And just when you thought that was it from the hilarious 90’s band, they broke into one of the weirdest medleys of music I think I have ever heard. Beginning with “Lean On Me,” and eventually going into Drake’s “Hotline Bling,” Rihanna’s “Work,” Bieber's’ “Love Yourself,” and even Bowie’s “Let’s Dance,” the band concluded their set with hit after hit. While I was satisfied after hearing their own popular songs, the end of their concert had me singing, dancing, and hoping it would never end!

 

4. Jimmy Eat World Bring Us Back to Grade School

It’s near impossible that you haven’t at some point in your life, rocked out to “The Middle” by Jimmy Eat World. As a staple in every grade schoolers life over the last 15 years, this punk pop anthem has become just that … an anthem. Ergo, getting to see the band perform it live was a real treat! Jimmy Eat World have begun to make a splash on the rock scene again with their recent release, “Sure and Certain,” and a tour set to follow right after the festival. For many people reliving their youth, this band was a must to see. For the rest of us … it was all about “The Middle.”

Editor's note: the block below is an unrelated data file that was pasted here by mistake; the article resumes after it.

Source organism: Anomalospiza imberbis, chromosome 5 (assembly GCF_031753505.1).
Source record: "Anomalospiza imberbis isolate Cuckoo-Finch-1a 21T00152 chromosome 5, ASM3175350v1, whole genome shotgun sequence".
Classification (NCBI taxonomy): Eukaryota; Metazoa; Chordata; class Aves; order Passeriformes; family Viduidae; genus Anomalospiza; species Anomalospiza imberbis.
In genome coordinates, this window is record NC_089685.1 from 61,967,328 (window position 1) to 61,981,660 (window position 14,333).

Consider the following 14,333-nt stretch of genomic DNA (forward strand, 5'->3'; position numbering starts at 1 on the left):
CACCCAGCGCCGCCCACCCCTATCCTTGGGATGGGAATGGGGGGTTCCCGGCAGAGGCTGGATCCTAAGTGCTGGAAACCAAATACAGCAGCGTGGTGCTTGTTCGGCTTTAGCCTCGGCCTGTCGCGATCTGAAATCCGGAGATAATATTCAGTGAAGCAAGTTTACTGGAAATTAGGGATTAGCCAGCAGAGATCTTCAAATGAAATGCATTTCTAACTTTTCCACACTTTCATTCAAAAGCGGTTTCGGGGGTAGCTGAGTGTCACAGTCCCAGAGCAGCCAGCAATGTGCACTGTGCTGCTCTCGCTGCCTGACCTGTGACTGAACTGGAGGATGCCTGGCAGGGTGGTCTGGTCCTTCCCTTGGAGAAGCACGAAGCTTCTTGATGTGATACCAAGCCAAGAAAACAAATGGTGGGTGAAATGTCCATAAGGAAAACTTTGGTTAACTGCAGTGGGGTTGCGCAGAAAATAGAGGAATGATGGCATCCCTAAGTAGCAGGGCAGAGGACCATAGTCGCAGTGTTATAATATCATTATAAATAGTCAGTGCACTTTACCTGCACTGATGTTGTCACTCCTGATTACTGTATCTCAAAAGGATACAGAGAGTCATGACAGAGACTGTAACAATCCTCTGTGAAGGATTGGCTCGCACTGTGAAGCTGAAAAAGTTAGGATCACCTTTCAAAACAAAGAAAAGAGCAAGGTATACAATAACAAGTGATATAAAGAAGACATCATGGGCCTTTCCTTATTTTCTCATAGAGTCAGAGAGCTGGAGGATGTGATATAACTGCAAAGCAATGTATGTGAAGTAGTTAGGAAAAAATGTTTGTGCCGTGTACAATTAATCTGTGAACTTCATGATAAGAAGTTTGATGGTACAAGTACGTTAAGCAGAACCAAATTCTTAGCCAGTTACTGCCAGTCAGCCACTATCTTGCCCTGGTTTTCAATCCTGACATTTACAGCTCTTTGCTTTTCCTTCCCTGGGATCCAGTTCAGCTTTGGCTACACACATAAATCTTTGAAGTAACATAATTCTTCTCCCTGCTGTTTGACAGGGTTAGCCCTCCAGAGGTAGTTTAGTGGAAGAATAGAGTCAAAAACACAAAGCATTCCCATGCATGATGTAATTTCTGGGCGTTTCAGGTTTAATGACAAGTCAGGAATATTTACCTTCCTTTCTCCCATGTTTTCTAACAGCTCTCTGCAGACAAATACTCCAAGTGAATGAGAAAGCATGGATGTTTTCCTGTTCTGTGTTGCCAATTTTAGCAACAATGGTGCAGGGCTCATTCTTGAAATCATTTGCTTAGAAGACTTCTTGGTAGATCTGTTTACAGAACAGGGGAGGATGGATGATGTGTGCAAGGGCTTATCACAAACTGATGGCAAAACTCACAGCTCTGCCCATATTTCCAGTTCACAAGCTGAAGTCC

While the set was heavy and full of energy, when they started playing “Sweetness,” another monster hit from the band’s early years, they captured the attention of each audience member. After that, we knew what was next to come. The crowd turned from people lightly dancing to a full out jump pit as Jimmy closed his show with the iconic hit. Closing with “The Middle” was, as, if not more exciting than the entirety of their set.